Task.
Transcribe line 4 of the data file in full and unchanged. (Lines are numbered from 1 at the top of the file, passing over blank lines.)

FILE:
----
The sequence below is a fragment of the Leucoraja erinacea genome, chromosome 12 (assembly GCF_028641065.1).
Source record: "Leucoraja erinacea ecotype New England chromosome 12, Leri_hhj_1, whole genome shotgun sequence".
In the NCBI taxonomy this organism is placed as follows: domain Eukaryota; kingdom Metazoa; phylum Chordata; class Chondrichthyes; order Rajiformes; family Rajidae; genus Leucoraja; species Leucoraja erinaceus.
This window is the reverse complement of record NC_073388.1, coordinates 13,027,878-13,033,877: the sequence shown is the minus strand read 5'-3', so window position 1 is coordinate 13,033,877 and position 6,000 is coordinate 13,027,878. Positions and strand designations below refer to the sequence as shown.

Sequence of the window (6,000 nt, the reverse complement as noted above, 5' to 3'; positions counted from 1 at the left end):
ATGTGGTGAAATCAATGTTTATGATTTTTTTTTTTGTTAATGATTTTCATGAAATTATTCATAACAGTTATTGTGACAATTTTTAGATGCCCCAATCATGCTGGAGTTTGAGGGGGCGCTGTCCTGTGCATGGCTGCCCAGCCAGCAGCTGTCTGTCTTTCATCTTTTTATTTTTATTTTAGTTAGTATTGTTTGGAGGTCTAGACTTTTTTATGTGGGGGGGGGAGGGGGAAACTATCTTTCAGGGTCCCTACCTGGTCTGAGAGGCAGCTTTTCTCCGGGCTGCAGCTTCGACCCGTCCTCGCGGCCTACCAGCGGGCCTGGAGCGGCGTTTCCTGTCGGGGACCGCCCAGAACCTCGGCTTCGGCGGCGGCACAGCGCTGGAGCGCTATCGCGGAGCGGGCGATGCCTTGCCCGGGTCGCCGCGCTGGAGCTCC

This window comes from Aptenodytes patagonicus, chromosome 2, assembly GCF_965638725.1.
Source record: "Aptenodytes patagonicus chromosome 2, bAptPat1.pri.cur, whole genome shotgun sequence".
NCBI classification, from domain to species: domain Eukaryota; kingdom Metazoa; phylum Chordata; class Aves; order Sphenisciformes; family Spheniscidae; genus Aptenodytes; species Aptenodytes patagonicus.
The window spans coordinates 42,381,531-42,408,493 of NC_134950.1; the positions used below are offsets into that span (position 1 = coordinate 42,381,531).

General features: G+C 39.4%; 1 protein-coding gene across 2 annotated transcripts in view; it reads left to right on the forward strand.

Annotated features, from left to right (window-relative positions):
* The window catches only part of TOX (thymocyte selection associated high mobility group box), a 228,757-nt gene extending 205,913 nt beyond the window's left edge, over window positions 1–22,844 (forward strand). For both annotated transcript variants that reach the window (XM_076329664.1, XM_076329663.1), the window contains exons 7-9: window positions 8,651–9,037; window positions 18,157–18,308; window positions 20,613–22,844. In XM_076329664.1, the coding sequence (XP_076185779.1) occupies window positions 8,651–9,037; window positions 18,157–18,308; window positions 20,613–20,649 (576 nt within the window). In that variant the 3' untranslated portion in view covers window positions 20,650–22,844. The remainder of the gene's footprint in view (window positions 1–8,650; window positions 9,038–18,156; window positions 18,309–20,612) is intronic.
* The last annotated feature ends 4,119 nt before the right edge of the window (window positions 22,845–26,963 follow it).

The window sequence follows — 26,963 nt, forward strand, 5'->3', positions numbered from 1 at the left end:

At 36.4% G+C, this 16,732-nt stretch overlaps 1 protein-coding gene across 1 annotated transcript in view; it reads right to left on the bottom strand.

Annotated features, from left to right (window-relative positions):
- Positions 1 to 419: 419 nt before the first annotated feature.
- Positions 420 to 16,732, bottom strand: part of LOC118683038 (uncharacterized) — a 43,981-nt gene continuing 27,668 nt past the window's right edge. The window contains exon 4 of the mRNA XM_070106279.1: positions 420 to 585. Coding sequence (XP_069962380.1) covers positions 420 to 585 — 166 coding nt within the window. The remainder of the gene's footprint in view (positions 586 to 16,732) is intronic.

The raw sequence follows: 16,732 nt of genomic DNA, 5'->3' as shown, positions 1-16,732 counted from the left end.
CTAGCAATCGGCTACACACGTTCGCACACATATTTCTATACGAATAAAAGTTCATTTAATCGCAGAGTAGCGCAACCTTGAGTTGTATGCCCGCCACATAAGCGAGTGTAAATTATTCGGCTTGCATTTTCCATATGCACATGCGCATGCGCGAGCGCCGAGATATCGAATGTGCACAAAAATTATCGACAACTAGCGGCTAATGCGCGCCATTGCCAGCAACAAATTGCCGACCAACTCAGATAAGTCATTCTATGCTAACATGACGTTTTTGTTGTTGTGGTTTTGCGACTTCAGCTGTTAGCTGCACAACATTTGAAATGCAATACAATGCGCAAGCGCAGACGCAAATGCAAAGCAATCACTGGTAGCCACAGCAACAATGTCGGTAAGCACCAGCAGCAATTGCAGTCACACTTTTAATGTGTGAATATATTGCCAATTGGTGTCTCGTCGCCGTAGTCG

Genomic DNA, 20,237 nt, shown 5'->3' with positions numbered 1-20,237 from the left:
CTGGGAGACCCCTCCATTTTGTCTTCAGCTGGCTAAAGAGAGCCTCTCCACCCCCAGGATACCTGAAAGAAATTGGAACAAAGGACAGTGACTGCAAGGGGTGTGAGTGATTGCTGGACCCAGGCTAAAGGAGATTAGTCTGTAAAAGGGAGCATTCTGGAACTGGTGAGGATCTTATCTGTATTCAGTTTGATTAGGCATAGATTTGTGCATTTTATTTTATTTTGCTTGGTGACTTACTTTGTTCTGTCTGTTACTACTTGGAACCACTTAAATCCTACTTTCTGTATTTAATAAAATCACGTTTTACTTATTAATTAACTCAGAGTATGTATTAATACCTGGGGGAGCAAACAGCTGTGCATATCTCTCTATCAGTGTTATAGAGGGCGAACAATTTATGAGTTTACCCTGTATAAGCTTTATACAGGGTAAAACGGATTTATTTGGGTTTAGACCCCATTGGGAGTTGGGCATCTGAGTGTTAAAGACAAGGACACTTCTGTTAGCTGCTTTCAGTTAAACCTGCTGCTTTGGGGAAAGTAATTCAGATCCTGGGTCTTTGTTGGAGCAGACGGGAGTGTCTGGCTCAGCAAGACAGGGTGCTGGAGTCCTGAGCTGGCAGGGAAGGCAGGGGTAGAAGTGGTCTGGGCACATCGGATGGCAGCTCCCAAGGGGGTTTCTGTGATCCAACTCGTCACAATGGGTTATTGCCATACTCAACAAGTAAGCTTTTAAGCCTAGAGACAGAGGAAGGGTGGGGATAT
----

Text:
This window is the reverse complement of record NC_073388.1, coordinates 13,027,878-13,033,877: the sequence shown is the minus strand read 5'-3', so window position 1 is coordinate 13,033,877 and position 6,000 is coordinate 13,027,878. Positions and strand designations below refer to the sequence as shown.